Police Claim 'Significant Progress' in American Reporter's Kidnapping

Pakistani police say a round-the-clock hunt for kidnapped American reporter Daniel Pearl is making "significant progress" and a British-born Islamic militant freed by India in a hijacking two years ago has emerged as a key suspect.

The suspect, Ahmad Omar Saeed Sheikh, also known as Sheik Omar Saeed, attended private schools in Britain and later became involved with Islamic militants. He was jailed for five years in India for kidnapping three British tourists in Kashmir.

Now Pakistan police believe Saeed is the key figure in the abduction of Pearl, the 38-year-old Wall Street Journal reporter last seen Jan. 23 when he went to meet a Muslim extremist at a popular Karachi restaurant. Pearl apparently never made it: restaurant employees say they do not remember seeing him that night.

Police seeking to crack the case before President Pervez Musharraf visits Washington next week say a breakthrough came Tuesday with the arrests of three men in connection with e-mails sent last week that included photos of Pearl in handcuffs. The messages also contained demands for the return to Pakistan of prisoners held at the U.S. base in Guantanamo Bay, Cuba.

One of the men claimed he received the pictures from Saeed, police said. Police raided houses in the eastern city of Lahore and detained some of Saeed's relatives — a common tactic in Pakistan meant to pressure suspects into surrendering. Saeed remains at large, but police say they are closing in on him.

"All I can tell you is that we are making, we have made, significant progress, and we hope to recover him soon," Karachi Police Chief Sayed Kamal Shah said Wednesday.

"We are doing our best. We are working day and night, around the clock. When I say around the clock I really mean it. We hope to (resolve) the case soon, Inshallah (God willing)," Shah said.

Saeed, who was born in the East End of London, has been linked to two militant groups — Jaish-e-Mohammed and Harkat ul-Mujahedeen. The United States considers both groups to be terrorist organizations with links to Usama bin Laden's Al Qaeda terror network.

Saeed, 27, was shot during his 1994 arrest in India in connection with the Kashmir kidnapping, undertaken to demand the release of Islamic militants fighting Indian rule in the contested Himalayan region. The three British backpackers were freed unharmed.

Although never brought to trial, Saeed spent the next five years in jail. India released him along with two other Islamic militants on Dec. 31, 1999, in exchange for passengers on an Indian Airlines jet hijacked to Kandahar, Afghanistan.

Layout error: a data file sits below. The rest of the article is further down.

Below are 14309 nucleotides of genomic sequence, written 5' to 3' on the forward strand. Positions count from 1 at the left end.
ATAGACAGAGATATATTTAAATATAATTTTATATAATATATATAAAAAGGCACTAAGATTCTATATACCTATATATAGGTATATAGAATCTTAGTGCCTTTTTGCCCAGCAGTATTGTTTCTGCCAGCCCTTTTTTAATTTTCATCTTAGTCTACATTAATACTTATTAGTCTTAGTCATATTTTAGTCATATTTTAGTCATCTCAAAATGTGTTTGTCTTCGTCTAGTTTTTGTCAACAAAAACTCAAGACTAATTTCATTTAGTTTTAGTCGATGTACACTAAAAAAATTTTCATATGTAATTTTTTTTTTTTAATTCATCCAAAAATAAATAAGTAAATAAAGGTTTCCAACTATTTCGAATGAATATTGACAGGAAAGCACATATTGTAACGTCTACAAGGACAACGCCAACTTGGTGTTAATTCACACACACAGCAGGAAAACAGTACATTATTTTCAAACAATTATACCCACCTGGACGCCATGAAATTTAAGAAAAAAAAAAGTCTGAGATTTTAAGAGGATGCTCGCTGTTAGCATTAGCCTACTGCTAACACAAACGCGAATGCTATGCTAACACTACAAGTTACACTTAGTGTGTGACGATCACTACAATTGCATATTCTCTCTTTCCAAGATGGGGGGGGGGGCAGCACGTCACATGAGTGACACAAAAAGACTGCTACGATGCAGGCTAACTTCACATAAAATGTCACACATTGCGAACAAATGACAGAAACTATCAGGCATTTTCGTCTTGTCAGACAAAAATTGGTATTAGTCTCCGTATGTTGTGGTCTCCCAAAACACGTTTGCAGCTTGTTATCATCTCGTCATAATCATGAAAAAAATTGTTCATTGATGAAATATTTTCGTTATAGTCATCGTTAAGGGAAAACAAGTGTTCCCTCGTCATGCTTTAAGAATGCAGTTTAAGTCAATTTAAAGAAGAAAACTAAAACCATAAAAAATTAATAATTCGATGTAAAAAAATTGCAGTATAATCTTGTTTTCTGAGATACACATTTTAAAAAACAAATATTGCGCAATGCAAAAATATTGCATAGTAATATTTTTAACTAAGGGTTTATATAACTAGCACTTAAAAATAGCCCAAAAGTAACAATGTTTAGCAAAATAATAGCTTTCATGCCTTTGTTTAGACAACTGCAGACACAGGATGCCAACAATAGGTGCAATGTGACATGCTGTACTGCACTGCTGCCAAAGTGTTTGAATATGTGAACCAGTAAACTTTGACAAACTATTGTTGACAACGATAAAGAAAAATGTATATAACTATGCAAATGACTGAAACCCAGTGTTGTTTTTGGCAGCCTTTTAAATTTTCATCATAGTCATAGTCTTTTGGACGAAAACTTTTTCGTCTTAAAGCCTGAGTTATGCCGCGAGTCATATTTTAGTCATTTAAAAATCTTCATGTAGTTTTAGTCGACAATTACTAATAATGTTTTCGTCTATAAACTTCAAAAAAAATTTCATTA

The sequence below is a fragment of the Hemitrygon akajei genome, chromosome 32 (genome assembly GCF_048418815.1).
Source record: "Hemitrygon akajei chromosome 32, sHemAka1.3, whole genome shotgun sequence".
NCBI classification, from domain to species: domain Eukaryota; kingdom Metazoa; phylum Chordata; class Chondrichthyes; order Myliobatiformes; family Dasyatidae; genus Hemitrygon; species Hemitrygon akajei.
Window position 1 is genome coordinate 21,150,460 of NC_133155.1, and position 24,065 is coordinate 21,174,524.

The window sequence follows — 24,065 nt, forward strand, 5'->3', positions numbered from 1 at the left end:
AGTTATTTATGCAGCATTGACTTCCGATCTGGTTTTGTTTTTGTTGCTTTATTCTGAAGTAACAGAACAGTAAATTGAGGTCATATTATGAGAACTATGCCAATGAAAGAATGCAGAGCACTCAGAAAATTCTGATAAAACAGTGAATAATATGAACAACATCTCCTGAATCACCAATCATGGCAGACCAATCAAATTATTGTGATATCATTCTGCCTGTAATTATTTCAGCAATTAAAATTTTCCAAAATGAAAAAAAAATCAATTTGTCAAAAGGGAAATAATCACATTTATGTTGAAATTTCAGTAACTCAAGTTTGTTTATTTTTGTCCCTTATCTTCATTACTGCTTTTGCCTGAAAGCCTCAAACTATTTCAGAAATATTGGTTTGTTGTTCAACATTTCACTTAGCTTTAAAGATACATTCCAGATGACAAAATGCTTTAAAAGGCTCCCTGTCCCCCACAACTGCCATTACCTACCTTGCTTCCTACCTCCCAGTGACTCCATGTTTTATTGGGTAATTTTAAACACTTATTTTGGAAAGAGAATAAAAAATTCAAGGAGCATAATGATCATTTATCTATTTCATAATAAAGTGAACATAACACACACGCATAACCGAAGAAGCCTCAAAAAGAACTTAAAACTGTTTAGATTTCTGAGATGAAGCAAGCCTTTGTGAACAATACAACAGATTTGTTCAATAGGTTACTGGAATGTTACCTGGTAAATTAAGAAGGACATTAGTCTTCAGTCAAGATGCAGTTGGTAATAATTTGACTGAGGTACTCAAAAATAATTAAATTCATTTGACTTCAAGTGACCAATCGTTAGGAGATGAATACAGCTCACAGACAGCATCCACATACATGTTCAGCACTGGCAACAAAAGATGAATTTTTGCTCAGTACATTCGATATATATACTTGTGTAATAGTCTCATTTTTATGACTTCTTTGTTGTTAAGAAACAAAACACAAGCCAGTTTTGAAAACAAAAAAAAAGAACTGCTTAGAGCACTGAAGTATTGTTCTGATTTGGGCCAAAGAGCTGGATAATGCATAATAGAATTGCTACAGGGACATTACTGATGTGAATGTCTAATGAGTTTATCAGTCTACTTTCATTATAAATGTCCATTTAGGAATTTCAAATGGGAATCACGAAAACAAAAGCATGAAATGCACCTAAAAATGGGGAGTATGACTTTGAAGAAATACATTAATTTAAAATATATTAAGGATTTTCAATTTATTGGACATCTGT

George Paynter, who was Saeed's economics tutor at Forest School in Snaresbrook, East London, said Wednesday he was horrified by his former pupil's suspected involvement in Pearl's abduction.

"It is very difficult for us to understand because it isn't the Omar we knew," Paynter said. "He was a nice bloke and very respectful."

Another key suspect — Mohammed Hashim Qadeer — is believed to be a member of Harkat-ul Mujahedeen. Qadeer's family claims he was killed in Afghanistan, but police remain skeptical and say he was one of Pearl's contacts in the Islamic militant movement.

Jameel Yousuf, head of Karachi's police-citizens liaison committee, said he believed Pearl was trying to arrange an interview with Sheik Mubarak Ali Shah Gilani, leader of a small religious movement.

Pearl met Yousuf shortly before he left for his appointment at the restaurant. Yousuf believes Saeed laid a trap for Pearl.

"Dan asked only to meet Gilani. This way a trap was laid. Everyone thinks you are going to meet 'a' and 'b' takes you," Yousuf said.

Pearl had been working on various stories, including possible links between Pakistani groups and Richard C. Reid, accused of trying to blow up an American Airlines plane with explosives hidden in his sneakers. Reid was overpowered by flight attendants and other passengers during the Dec. 22 flight from Paris to Miami.

Yousuf said Pearl indicated he'd found evidence that Reid e-mailed someone in Pakistan, apparently seeking instructions, after he missed his first flight to the United States.